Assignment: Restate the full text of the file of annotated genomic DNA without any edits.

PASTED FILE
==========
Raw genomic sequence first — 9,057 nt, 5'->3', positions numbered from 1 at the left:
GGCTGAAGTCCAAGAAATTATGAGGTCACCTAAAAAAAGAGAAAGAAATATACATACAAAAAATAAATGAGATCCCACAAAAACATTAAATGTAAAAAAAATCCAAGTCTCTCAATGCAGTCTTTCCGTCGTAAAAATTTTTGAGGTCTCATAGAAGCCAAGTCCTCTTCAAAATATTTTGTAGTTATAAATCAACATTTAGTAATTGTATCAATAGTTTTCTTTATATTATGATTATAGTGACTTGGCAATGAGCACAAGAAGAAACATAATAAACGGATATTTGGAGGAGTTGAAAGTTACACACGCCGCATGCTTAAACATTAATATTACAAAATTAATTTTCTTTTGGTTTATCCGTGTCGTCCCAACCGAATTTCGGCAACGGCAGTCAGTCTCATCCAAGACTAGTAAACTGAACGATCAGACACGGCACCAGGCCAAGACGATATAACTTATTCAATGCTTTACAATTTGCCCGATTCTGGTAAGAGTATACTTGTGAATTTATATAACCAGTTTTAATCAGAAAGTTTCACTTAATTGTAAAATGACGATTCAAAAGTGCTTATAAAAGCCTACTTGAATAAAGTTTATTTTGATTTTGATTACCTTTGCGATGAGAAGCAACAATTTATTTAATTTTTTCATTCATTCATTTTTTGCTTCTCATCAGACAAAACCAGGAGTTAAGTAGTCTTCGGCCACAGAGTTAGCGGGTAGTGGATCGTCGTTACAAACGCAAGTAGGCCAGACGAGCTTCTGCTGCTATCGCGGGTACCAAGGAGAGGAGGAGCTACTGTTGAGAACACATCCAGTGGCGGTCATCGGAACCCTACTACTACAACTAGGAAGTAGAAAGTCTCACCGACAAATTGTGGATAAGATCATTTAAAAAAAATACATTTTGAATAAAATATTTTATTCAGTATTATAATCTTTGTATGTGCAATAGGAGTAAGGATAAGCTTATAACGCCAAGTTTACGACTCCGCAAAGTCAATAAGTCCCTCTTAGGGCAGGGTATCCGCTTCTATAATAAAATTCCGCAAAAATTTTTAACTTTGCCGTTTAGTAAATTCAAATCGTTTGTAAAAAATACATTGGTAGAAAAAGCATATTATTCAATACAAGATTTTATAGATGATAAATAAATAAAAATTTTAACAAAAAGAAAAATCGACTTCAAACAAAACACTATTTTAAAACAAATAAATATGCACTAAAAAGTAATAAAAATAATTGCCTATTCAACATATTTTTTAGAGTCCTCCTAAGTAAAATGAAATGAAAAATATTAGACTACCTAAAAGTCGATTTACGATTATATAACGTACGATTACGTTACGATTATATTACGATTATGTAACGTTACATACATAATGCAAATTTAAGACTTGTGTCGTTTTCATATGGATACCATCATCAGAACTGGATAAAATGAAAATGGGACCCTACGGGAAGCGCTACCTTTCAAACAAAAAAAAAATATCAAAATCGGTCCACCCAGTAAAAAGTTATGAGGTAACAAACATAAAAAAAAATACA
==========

Raw genomic sequence first — 9,057 nt, 5'->3', positions numbered from 1 at the left:
GGCTGAAGTCCAAGAAATTATGAGGTCACCTAAAAAAAGAGAAAGAAATATACATACAAAAAATAAATGAGATCCCACAAAAACATTAAATGTAAAAAAAATCCAAGTCTCTCAATGCAGTCTTTCCGTCGTAAAAATTTTTGAGGTCTCATAGAAGCCAAGTCCTCTTCAAAATATTTTGTAGTTATAAATCAACATTTAGTAATTGTATCAATAGTTTTCTTTATATTATGATTATAGTGACTTGGCAATGAGCACAAGAAGAAACATAATAAACGGATATTTGGAGGAGTTGAAAGTTACACACGCCGCATGCTTAAACATTAATATTACAAAATTAATTTTCTTTTGGTTTATCCGTGTCGTCCCAACCGAATTTCGGCAACGGCAGTCAGTCTCATCCAAGACTAGTAAACTGAACGATCAGACACGGCACCAGGCCAAGACGATATAACTTATTCAATGCTTTACAATTTGCCCGATTCTGGTAAGAGTATACTTGTGAATTTATATAACCAGTTTTAATCAGAAAGTTTCACTTAATTGTAAAATGACGATTCAAAAGTGCTTATAAAAGCCTACTTGAATAAAGTTTATTTTGATTTTGATTACCTTTGCGATGAGAAGCAACAATTTATTTAATTTTTTCATTCATTCATTTTTTGCTTCTCATCAGACAAAACCAGGAGTTAAGTAGTCTTCGGCCACAGAGTTAGCGGGTAGTGGATCGTCGTTACAAACGCAAGTAGGCCAGACGAGCTTCTGCTGCTATCGCGGGTACCAAGGAGAGGAGGAGCTACTGTTGAGAACACATCCAGTGGCGGTCATCGGAACCCTACTACTACAACTAGGAAGTAGAAAGTCTCACCGACAAATTGTGGATAAGATCATTTAAAAAAAATACATTTTGAATAAAATATTTTATTCAGTATTATAATCTTTGTATGTGCAATAGGAGTAAGGATAAGCTTATAACGCCAAGTTTACGACTCCGCAAAGTCAATAAGTCCCTCTTAGGGCAGGGTATCCGCTTCTATAATAAAATTCCGCAAAAATTTTTAACTTTGCCGTTTAGTAAATTCAAATCGTTTGTAAAAAATACATTGGTAGAAAAAGCATATTATTCAATACAAGATTTTATAGATGATAAATAAATAAAAATTTTAACAAAAAGAAAAATCGACTTCAAACAAAACACTATTTTAAAACAAATAAATATGCACTAAAAAGTAATAAAAATAATTGCCTATTCAACATATTTTTTAGAGTCCTCCTAAGTAAAATGAAATGAAAAATATTAGACTACCTAAAAGTCGATTTACGATTATATAACGTACGATTACGTTACGATTATATTACGATTATGTAACGTTACATACATAATGCAAATTTAAGACTTGTGTCGTTTTCATATGGATACCATCATCAGAACTGGATAAAATGAAAATGGGACCCTACGGGAAGCGCTACCTTTCAAACAAAAAAAAAATATCAAAATCGGTCCACCCAGTAAAAAGTTATGAGGTAACAAACATAAAAAAAAATACA